You know that expression about loose lips sinking ships? It holds true for selling your home as well. Sure, there are some things you have to disclose to buyers—such as if your home has lead paint or is located in a flood zone. But there's plenty more you might volunteer when you would be truly better off keeping your mouth strategically shut.
We've already revealed the things buyers should never say to sellers. Now, let us share some things that sellers should never let slip to buyers, or the agents representing them.
To help hone your “less is more" attitude when it comes to talking with prospective buyers, here are a few doozies that agents recommend never, ever saying.
'Our house is in perfect condition'
Your home is your castle, and in your eyes it may seem perfect—but don't make claims that aren't true, says Cara Ameer, a Realtor® with Coldwell Banker.
“The home inspection may reveal otherwise, and, as a seller, you don’t want to wind up putting your foot in your mouth," she explains. Bottom line: “There simply is no such thing as ‘perfect condition.' Every house, whether it is brand new or a resale, has something that needs to be fixed, adjusted, replaced, or improved upon."
If you're not sure what to disclose, talk to your agent about the history of the house. Together, you can figure out what is important for buyers to know.
‘It's been on the market for X...'
Never, ever discuss how long the home has been on the market with prospective buyers, says Pam Santoro, a Realtor with Berkshire Hathaway HomeServices. This info is often listed and available on the home's information sheet, but bringing it up—especially if the home has been available for eons—can send sellers the wrong message. No one wants to buy a white elephant—and, if they do, it's probably because they think they'll be getting it dirt-cheap.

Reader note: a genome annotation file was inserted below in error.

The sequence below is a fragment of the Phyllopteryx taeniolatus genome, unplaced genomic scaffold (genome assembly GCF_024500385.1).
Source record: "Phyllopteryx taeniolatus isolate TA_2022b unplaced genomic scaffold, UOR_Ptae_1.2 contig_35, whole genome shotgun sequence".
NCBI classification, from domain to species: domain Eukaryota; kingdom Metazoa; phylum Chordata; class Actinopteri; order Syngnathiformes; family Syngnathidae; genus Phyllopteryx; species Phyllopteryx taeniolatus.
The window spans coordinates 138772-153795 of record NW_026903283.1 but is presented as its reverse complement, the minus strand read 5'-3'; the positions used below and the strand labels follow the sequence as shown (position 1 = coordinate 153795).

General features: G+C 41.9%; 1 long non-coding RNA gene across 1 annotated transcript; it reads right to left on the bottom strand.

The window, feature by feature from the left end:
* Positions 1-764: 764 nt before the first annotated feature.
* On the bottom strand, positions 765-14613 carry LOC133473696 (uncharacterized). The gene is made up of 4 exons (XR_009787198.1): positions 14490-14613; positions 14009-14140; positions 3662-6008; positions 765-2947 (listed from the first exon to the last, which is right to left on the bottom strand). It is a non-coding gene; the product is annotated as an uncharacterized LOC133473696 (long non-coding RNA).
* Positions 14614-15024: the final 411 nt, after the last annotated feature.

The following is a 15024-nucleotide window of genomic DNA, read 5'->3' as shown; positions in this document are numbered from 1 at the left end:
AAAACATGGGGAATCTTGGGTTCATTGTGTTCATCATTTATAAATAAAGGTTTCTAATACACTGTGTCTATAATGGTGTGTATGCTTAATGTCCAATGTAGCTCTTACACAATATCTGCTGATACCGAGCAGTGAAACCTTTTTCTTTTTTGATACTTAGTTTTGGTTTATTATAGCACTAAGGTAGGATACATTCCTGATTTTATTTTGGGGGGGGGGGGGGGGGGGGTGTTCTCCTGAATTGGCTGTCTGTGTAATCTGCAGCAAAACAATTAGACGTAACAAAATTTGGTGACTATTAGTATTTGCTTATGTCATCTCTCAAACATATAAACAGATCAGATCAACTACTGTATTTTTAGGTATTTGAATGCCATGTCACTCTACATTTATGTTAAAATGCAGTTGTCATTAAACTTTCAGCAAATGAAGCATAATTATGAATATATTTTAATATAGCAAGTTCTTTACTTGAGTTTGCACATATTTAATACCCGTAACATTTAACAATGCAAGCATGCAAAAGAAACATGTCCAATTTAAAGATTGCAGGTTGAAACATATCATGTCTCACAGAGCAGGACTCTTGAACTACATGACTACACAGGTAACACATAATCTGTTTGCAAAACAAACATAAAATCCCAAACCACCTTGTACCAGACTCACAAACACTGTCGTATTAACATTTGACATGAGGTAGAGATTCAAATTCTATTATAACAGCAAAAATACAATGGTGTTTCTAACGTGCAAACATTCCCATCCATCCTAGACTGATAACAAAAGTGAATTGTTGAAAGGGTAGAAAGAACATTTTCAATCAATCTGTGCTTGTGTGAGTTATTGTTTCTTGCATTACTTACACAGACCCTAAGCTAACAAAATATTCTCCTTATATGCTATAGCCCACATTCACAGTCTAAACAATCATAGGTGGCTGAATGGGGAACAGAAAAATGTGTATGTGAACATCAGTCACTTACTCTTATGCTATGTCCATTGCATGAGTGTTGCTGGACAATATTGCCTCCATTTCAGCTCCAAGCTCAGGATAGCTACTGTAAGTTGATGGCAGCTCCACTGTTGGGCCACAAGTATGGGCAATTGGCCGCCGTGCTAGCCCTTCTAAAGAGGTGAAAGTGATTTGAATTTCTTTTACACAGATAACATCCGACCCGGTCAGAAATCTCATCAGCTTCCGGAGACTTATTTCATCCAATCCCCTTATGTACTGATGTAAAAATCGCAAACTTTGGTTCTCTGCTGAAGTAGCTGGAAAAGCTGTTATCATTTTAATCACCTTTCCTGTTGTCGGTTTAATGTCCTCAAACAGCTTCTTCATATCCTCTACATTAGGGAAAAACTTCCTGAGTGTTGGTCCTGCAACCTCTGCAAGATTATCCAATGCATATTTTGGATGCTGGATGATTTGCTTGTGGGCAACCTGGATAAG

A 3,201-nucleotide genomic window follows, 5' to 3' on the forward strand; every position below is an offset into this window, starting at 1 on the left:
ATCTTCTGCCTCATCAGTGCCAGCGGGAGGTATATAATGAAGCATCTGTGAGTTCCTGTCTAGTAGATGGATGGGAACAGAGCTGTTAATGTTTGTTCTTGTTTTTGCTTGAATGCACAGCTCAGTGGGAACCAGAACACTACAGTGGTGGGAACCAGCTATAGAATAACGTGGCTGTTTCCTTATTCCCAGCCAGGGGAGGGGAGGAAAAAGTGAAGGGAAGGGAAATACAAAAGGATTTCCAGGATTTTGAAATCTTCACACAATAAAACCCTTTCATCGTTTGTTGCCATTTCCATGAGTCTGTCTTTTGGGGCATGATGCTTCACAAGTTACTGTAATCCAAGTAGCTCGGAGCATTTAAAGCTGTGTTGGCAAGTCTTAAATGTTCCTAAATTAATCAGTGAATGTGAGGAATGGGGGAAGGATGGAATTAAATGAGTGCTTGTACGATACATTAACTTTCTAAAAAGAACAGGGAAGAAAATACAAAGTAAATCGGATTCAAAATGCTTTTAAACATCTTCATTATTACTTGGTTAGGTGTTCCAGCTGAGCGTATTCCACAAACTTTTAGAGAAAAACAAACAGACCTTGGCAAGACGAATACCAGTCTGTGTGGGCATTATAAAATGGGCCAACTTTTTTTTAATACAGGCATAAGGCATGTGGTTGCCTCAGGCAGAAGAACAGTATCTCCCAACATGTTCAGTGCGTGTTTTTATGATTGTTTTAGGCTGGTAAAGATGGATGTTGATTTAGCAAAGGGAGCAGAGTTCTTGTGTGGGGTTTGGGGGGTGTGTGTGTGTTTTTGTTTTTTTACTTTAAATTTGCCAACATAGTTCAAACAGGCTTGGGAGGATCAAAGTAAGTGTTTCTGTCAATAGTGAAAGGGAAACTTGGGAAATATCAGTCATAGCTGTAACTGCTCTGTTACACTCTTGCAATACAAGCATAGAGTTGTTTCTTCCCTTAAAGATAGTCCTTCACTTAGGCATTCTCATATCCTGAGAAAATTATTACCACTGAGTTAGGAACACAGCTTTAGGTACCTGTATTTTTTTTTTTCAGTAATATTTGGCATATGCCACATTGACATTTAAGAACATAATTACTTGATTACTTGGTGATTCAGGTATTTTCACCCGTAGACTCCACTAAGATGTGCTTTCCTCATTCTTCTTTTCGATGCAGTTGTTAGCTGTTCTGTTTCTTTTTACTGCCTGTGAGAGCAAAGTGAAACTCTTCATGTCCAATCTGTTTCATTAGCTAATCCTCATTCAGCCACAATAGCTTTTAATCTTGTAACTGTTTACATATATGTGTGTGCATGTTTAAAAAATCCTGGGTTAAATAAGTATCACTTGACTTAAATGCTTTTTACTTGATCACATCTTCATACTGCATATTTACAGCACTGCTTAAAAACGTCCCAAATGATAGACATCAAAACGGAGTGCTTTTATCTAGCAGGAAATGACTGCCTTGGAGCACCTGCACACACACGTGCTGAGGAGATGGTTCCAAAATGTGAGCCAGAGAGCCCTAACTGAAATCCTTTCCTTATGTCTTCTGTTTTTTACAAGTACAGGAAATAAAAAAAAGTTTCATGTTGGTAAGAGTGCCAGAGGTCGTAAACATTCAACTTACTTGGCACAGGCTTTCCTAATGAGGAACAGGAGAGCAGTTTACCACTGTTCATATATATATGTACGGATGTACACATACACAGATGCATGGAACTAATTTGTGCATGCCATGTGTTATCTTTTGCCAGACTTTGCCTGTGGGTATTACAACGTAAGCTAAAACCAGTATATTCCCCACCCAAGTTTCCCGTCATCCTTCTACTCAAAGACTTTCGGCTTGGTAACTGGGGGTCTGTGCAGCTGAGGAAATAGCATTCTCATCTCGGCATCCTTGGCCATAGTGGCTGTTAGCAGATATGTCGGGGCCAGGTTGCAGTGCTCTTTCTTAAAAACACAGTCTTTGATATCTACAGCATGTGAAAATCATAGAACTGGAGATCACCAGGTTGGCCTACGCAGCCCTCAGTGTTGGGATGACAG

‘We’ve never had a problem with...'
If you're hoping to move quickly, you may be tempted to tell a few little white lies. So you never had a problem with weird neighbors, eh? Or flooded basements? Or vengeance-seeking poltergeists? Realtors agree that your mistruths—however insignificant they might seem—could come back to you with teeth.
“You're setting yourself up for potential liability," explains Ameer. “You may not even be aware of the problem at first, but it could translate into an embarrassing moment upon inspection." So come clean with what you know and admit what you don't.
‘We always wanted to fix/renovate that, but...'
Tempted to mention, “We always thought about knocking this wall down and opening the space for more light?" How about “We planned on renovating this bathroom but ran out of cash"? Mum's the word when it comes to fixes you intended to address. Nobody cares about good intentions.
“When sellers point out things they might change, this only alerts the buyer of more upcoming costs for them," says Maryjo Shockley, a Realtor with Keller Williams. Who knows? Your buyers may not even want to knock down that wall or redo the bathroom. So why plant those ideas, along with those dollar signs?
‘We spent a ton of money on X, Y, and Z'
Just because you love the Brazilian koa wood flooring you installed throughout the first floor, that doesn't mean prospective buyers will be willing to shell out for it.
“The buyer doesn’t care whether you spent $10,000 or $100,000 on your kitchen," says Ameer. “They are only going to offer what they feel the home is worth in relation to area comparable sales." So, save your breath, or else you'll risk sounding like you're trying too hard to justify your price. Desperation isn't cool.
‘I’m not taking less than X amount for my home'
When it comes time to sell, it makes sense that you want top dollar. We get it! But at the same time, it's important to be realistic and open to offers within a reasonable range.
“If you send a message that you are inflexible or not open to negotiating, it may not invite buyers to even try to work out acceptable price and terms as they will feel defeated from the start," says Ameer. “Word may spread that you have this sentiment as a seller, and people may start to avoid the house."